- change ups
2009 mixed for local health maintenance organizations
Health maintenance organizations that serve Kent County reported mixed results for 2009, financial statements from the Michigan Office of Financial and Insurance Regulation showed.
Of the two HMOs with the largest commercial market shares in West Michigan, Priority Health reported an increase in net revenue and membership, while Blue Care Network decreased in both categories. The Grand Rapids-based Grand Valley Health Plan reported a bottom line in the red for the second year in a row.
At Priority Health, headquartered in Grand Rapids and majority-owned by Spectrum Health, HMO enrollment bounced up by more than 21,000 to 380,816, a 5.8 percent increase, according to the OFIR filing. HMO enrollment at the end of 2009 was the highest since 398,183 after the 2007 acquisition of southeastern Michigan HMO Care Choices.
CFO Greg Hawkins said Medicare Advantage enrollment has seen healthy growth; enrollment has expanded by 83 percent to 17,907. Total Medicare Advantage enrollment in Michigan was 383,595 in 2009, according to the Kaiser Family Foundation.
Priority Health’s HMO took a loss on underwriting of $3.1 million for the year, which Hawkins said is a similar ratio to premium income as last year. “A lot of it is medical trends,” he said. Priority Health spends 90.9 cents of every premium dollar on health costs, he added.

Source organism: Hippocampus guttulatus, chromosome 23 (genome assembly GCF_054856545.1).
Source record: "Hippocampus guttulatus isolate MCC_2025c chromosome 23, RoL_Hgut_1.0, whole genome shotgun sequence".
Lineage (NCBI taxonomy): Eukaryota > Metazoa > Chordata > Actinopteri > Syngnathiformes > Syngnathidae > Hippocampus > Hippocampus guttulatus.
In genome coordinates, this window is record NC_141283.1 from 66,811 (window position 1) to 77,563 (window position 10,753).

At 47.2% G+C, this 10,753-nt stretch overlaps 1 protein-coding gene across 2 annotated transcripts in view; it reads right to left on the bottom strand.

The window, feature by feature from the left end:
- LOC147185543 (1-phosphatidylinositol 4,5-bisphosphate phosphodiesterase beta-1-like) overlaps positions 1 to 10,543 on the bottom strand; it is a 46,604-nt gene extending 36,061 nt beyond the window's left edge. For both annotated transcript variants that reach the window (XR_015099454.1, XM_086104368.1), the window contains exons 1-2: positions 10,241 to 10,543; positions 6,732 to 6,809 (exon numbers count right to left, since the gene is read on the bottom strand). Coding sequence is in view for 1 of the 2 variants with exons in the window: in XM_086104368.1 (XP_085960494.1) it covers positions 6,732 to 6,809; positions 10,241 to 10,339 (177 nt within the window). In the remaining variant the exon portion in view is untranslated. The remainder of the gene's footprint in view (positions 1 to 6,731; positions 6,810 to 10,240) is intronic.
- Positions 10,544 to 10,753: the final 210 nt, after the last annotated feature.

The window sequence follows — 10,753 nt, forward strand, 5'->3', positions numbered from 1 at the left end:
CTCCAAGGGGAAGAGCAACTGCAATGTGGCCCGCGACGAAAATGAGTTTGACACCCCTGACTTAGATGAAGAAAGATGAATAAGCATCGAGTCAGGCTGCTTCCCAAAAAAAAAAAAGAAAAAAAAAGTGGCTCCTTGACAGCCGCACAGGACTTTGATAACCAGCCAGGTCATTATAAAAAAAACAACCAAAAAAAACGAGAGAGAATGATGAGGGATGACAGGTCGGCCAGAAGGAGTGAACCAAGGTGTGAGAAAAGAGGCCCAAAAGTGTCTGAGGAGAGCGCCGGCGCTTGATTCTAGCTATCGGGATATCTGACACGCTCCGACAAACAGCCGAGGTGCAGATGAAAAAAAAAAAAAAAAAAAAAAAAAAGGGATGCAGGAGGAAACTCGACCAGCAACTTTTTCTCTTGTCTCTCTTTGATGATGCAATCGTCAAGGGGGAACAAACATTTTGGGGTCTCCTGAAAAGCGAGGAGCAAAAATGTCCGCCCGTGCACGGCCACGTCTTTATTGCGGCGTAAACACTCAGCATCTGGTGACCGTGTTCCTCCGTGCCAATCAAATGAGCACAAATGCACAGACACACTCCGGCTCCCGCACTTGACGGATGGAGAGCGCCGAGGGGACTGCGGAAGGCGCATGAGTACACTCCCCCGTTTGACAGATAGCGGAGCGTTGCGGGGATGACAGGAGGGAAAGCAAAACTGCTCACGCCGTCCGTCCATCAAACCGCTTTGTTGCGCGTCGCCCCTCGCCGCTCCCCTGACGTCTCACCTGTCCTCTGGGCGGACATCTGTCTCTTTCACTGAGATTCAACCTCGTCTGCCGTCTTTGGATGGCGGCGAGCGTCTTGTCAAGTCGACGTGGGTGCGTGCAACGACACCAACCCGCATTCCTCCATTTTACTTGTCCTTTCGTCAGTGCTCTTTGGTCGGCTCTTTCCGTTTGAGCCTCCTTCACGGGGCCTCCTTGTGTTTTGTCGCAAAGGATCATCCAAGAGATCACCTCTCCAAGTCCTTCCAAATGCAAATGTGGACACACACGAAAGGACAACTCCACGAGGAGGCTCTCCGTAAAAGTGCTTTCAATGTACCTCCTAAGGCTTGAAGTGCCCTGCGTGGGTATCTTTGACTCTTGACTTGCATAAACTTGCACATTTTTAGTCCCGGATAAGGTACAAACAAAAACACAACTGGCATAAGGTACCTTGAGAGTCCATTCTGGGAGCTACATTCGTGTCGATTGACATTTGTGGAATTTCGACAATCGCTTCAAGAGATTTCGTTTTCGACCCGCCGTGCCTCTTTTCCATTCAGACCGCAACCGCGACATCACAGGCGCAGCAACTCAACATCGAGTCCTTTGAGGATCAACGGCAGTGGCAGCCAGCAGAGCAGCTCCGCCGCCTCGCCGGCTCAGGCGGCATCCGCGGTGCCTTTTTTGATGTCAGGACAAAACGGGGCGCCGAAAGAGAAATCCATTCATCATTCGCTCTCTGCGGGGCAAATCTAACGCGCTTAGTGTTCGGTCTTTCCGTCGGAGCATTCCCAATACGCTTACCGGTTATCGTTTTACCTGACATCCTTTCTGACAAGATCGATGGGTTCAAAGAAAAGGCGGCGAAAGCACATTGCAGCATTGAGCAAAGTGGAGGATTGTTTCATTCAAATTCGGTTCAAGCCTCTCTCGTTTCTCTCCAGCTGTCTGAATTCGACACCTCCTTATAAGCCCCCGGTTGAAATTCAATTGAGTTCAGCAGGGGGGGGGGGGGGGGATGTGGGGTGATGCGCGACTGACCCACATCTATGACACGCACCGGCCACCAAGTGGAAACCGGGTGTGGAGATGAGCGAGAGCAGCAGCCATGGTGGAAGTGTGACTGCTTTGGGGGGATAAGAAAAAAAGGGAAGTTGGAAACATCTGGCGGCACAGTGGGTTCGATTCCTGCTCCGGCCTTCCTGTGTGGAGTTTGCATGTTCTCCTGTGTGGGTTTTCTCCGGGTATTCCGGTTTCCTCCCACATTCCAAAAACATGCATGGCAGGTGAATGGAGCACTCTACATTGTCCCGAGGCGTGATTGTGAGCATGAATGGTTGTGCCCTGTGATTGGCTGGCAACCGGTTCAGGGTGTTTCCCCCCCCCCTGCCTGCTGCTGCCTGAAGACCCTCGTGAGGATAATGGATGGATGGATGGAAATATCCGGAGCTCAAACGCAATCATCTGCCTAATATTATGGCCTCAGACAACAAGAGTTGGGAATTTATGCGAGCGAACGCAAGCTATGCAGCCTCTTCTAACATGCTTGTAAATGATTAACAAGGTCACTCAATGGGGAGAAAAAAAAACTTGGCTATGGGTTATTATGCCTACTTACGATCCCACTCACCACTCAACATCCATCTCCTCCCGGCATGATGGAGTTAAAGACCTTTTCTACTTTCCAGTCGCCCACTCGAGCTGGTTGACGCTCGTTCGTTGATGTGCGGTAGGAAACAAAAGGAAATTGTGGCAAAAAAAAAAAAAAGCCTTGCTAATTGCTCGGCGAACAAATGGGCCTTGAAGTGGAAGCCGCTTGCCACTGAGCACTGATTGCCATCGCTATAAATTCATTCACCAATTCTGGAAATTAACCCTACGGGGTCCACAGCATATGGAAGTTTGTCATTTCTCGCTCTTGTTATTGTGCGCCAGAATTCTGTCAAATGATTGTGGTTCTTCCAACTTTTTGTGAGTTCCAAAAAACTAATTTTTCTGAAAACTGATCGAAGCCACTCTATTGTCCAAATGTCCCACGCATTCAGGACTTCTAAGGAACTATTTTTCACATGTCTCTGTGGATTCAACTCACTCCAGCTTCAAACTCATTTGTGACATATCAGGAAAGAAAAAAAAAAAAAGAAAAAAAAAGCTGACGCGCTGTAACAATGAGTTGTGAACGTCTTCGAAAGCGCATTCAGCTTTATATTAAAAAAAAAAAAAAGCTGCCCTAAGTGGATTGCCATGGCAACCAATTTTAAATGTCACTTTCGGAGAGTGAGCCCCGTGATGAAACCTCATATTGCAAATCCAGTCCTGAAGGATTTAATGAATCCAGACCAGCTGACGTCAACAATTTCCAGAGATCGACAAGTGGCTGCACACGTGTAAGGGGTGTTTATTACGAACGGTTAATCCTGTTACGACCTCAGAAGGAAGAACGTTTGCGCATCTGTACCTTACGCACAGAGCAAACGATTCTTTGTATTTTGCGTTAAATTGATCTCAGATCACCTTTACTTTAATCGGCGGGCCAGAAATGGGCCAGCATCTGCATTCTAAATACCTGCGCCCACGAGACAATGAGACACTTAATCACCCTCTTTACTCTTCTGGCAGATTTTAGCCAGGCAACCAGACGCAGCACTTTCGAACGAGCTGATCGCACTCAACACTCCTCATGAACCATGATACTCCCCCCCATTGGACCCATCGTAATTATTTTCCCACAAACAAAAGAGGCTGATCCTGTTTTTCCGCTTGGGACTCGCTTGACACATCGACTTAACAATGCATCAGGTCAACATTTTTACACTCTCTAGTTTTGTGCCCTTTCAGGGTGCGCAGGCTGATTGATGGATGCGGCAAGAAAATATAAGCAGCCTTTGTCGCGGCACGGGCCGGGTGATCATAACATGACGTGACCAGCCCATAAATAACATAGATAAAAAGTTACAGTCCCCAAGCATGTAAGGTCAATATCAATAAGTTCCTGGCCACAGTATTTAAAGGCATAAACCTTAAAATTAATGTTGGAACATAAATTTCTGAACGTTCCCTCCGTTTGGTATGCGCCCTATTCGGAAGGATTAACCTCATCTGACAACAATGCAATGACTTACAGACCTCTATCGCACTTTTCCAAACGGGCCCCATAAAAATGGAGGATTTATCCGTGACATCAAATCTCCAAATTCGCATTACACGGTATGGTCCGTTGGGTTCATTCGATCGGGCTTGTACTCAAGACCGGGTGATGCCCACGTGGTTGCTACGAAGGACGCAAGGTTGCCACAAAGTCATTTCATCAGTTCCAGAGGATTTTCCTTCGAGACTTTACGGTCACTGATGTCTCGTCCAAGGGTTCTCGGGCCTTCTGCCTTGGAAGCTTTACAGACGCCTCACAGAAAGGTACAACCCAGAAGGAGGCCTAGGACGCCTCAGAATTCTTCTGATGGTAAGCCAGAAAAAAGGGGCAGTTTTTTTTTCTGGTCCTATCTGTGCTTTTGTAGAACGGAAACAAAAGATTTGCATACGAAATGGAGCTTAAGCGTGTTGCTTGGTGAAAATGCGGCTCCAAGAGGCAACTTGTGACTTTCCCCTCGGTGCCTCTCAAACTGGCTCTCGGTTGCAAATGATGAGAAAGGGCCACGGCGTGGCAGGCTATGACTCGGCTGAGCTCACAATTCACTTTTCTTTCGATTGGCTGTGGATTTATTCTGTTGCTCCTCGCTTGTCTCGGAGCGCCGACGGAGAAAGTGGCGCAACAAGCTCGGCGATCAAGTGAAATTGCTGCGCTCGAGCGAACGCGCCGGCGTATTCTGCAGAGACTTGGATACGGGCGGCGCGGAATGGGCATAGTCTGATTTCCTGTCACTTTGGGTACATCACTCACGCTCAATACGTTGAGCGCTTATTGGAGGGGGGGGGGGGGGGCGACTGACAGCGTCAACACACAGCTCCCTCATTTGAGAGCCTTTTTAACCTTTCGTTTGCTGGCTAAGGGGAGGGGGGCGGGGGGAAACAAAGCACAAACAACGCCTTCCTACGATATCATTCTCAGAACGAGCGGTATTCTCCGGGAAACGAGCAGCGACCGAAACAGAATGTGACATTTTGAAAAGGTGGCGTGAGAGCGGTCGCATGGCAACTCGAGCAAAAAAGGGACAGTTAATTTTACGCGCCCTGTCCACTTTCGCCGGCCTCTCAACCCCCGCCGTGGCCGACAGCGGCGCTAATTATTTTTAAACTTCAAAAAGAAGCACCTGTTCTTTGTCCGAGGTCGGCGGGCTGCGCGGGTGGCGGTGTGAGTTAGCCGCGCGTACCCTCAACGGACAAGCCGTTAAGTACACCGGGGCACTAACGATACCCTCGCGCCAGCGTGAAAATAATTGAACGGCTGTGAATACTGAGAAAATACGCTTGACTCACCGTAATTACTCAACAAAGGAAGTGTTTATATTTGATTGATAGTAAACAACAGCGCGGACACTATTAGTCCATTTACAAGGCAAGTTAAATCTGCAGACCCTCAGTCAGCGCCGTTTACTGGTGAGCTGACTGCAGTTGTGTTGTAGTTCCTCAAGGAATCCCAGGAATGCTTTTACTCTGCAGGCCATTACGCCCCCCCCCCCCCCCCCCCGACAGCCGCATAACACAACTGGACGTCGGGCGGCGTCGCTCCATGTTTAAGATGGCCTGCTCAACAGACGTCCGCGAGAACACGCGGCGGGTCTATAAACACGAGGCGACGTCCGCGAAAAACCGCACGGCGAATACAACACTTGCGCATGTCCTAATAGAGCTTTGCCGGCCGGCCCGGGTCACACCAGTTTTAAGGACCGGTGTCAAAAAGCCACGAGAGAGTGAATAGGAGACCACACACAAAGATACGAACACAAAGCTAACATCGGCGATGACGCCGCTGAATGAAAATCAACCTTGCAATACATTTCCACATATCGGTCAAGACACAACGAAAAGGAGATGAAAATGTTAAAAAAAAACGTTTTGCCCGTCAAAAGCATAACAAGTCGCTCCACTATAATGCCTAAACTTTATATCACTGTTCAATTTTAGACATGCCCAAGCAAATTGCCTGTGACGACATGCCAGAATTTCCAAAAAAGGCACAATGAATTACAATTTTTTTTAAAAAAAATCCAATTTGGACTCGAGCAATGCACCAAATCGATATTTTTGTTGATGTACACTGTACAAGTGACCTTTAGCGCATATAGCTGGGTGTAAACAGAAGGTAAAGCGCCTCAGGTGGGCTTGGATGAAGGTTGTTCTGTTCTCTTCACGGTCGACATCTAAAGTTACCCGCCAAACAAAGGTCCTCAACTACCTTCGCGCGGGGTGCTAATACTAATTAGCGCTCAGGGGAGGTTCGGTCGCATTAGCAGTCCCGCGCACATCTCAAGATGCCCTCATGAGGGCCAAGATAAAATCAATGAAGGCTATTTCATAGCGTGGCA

Still, improvement in investment income and administrative expenses left the nonprofit HMO with a net income of $17.82 million for 2009, compared to $13 million in 2008. At 1.3 percent of premium income, that was a slight improvement from 2008, when net revenue came in at 1 percent, Hawkins said. He said Priority Health’s target is 3 percent.
“Given the economy, in Michigan specifically, this is not a bad result,” Hawkins said.
Priority Health’s main competitor in the Grand Rapids area is Blue Care Network, the HMO of Blue Cross Blue Shield of Michigan. BCN reported net revenues of $62.7 million for 2009, or 2.8 percent of net premium income, down from $85.5 million in 2008.
The HMO saw a net underwriting gain of $34.4 million, down from $52.9 million in 2008. Membership was down to 525,226 at the end of 2009, compared to 554,666 at the end of 2008, and 626,403 at the end of 2007. BCN’s HMO net premium income was $2.2 billion, compared to $2.14 billion in 2008, about a 3.3 percent increase. HMO membership saw a drop of about 5.3 percent.
“It’s more the economy this year than anything else,” with companies downsizing, closing or choosing other types of health coverage such as self-pay, CFO Sue Kluge said.
Medicare Advantage enrollment at BCN was up about 24 percent, to 31,497, at the end of 2009. Kluge said that helped boost premium income despite lower HMO total membership, because BCN receives more money per member for Medicare Advantage premiums than for commercial premiums. However, the older members in Medicare Advantage use more health care and increase costs, as well, she said.
Grand Valley Health Plan President & CEO Ron Palmer said two years of higher-than-usual claims took a toll on the financial statement. GVHP is the only HMO in Michigan that employs its own medical staff to provide care for its members. It reported a net loss of $1.17 million for 2009, on the heels of a $1.8 million net loss in 2008.
“We’ve had some really high cost cases. That’s what we’ve been seeing all year,” Palmer said.
Still, at $1.5 million, underwriting losses in 2009 were less than the $3.6 million incurred in 2008. Palmer said the first quarter of 2010 has been more positive, with high-cost cases mitigating and some growth in membership, which dropped from 8,330 at the end of 2008 to 7,558 at the end of 2009.